A loggerhead sea turtle found stranded on Myrtle Beach in May, 2013, has fully recovered and will be released on Tuesday, according to Charleston County leaders.
The 182-pound adult female turtle, nicknamed Briar, received a clean bill of health this week after being under care for the last 13 months in the South Carolina Aquarium Sea Turtle Rescue Program.
Briar had been found emaciated and severely anemic with poor vital signs and covered in barnacles, according to aquarium spokesperson Kate Dittloff.
When admitted to the aquarium's Sea Turtle Hospital, veterinarians deemed her prognosis questionable, with some staffers saying the arrived at work each morning with their fingers crossed that Briar had made it through the night, Dittloff said.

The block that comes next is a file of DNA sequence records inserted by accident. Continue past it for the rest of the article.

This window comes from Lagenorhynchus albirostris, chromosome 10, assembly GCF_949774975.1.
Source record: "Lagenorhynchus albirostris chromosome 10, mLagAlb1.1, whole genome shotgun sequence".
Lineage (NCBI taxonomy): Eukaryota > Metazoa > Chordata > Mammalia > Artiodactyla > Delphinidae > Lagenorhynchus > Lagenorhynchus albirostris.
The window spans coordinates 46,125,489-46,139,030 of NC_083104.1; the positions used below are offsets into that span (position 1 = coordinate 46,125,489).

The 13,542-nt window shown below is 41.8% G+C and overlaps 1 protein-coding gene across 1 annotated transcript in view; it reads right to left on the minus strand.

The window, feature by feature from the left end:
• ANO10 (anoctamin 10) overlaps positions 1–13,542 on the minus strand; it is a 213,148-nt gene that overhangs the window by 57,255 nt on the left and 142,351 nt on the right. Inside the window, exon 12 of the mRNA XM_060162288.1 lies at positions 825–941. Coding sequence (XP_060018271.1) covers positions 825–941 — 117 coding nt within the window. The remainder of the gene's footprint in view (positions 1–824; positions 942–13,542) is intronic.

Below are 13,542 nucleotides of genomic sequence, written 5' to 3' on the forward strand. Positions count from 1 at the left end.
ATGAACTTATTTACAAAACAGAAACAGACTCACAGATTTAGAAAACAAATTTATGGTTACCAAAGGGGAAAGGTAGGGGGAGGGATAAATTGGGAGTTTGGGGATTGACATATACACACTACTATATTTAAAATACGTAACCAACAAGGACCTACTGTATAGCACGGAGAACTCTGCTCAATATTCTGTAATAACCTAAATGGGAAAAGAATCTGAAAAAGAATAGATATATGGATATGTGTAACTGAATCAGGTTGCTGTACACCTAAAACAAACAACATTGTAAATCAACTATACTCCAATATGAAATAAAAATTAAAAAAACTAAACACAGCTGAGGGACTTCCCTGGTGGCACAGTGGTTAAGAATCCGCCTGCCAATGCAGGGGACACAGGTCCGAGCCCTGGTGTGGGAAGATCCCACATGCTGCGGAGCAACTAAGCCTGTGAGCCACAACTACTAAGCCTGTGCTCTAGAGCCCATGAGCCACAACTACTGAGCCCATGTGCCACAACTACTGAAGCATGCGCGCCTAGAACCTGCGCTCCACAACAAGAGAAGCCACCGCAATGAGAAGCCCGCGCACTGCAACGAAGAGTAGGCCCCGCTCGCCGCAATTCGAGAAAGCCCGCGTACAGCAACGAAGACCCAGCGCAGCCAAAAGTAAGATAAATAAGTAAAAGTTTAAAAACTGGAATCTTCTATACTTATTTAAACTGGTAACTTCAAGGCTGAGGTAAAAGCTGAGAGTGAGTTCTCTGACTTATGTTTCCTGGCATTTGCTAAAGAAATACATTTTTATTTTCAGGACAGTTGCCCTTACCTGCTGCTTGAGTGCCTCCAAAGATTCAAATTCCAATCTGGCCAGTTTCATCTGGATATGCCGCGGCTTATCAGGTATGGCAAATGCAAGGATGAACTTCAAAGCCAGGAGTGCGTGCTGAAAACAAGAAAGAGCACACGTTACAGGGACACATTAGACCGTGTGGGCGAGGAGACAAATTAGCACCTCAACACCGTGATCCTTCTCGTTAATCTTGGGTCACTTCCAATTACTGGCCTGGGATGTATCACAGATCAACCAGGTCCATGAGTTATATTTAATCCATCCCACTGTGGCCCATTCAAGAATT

Within six months, however, Briar had improved, gaining more than 50 pound and responding well to medication.
But another complication emerged: the staff noticed the turtle was having trouble finding its food and discovered she had developed cataracts that threatened blindness.
After a rare surgical procedure to remove the turtle's damaged lenses, staffers noticed an almost immediate improvement in Briar's sight.
The public is invited to say goodbye to Briar on Tuesday at 4:30 p.m. at the Isle of Palms County Park. The release will be held in partnership with the South Carolina Department of Natural Resources and the Charleston County parks and Recreation Commission.
Attendees should plan to carpool, arrive early and expect to pay for parking at the county park, Dittloff said.
Loggerhead sea turtles are considered an endangered species and was named the official state reptile of South Carolina.
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